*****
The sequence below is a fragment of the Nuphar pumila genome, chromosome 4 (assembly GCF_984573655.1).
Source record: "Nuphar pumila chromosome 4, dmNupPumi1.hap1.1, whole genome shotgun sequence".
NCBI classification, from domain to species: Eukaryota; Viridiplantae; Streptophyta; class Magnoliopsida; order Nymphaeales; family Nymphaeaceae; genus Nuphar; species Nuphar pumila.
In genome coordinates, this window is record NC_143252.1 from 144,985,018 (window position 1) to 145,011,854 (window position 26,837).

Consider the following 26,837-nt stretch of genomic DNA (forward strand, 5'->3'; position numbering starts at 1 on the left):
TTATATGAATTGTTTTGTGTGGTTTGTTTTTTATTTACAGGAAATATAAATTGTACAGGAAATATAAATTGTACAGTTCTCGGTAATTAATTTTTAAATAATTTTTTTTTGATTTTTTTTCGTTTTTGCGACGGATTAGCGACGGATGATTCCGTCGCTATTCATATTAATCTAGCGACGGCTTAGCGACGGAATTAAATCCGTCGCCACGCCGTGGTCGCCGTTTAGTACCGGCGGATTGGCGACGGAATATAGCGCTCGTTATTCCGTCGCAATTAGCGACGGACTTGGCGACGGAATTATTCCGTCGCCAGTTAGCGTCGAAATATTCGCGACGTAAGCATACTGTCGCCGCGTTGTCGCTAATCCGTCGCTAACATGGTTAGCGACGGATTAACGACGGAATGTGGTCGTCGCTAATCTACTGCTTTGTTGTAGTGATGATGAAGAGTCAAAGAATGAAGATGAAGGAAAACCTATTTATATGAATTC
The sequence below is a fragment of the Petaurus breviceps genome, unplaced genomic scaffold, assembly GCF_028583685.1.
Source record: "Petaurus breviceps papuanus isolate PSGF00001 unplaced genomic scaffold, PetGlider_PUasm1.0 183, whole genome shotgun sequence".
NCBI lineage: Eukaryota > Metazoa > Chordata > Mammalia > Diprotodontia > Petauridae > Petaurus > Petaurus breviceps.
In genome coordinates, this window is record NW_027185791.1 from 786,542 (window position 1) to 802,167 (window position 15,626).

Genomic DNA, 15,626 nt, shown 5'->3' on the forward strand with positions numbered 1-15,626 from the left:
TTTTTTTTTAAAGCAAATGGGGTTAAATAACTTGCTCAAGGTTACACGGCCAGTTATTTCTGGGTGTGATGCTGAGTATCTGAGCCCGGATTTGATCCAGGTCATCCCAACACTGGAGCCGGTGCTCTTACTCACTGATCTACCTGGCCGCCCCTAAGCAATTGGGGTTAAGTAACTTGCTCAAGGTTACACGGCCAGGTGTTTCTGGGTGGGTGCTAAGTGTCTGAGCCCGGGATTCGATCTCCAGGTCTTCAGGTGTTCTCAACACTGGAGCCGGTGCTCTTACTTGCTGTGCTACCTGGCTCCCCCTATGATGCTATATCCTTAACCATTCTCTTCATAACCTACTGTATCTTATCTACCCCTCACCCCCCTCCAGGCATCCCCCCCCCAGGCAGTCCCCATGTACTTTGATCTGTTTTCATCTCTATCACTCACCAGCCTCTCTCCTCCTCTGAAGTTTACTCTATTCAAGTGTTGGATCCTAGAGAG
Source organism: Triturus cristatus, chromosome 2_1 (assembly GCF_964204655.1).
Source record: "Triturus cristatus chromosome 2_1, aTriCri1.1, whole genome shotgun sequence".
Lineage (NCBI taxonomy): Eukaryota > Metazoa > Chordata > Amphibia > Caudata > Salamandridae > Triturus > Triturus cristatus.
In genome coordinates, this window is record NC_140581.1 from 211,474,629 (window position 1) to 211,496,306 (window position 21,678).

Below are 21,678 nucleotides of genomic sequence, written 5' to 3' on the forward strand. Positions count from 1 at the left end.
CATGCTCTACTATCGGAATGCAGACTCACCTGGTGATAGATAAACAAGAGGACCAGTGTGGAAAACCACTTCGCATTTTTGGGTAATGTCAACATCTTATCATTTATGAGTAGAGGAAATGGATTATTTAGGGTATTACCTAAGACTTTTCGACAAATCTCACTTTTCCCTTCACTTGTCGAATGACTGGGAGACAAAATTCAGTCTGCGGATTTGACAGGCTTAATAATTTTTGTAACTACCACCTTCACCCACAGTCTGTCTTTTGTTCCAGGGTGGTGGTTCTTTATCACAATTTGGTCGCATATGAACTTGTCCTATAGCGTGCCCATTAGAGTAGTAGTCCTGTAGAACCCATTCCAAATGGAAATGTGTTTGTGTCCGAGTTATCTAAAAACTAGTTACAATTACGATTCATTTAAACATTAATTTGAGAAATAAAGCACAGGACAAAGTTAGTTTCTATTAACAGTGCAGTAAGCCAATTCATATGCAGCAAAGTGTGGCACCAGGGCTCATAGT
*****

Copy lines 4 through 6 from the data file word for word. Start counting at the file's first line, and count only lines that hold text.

In genome coordinates, this window is record NC_143252.1 from 144,985,018 (window position 1) to 145,011,854 (window position 26,837).

Consider the following 26,837-nt stretch of genomic DNA (forward strand, 5'->3'; position numbering starts at 1 on the left):
TTATATGAATTGTTTTGTGTGGTTTGTTTTTTATTTACAGGAAATATAAATTGTACAGGAAATATAAATTGTACAGTTCTCGGTAATTAATTTTTAAATAATTTTTTTTTGATTTTTTTTCGTTTTTGCGACGGATTAGCGACGGATGATTCCGTCGCTATTCATATTAATCTAGCGACGGCTTAGCGACGGAATTAAATCCGTCGCCACGCCGTGGTCGCCGTTTAGTACCGGCGGATTGGCGACGGAATATAGCGCTCGTTATTCCGTCGCAATTAGCGACGGACTTGGCGACGGAATTATTCCGTCGCCAGTTAGCGTCGAAATATTCGCGACGTAAGCATACTGTCGCCGCGTTGTCGCTAATCCGTCGCTAACATGGTTAGCGACGGATTAACGACGGAATGTGGTCGTCGCTAATCTACTGCTTTGTTGTAGTGATGATGAAGAGTCAAAGAATGAAGATGAAGGAAAACCTATTTATATGAATTC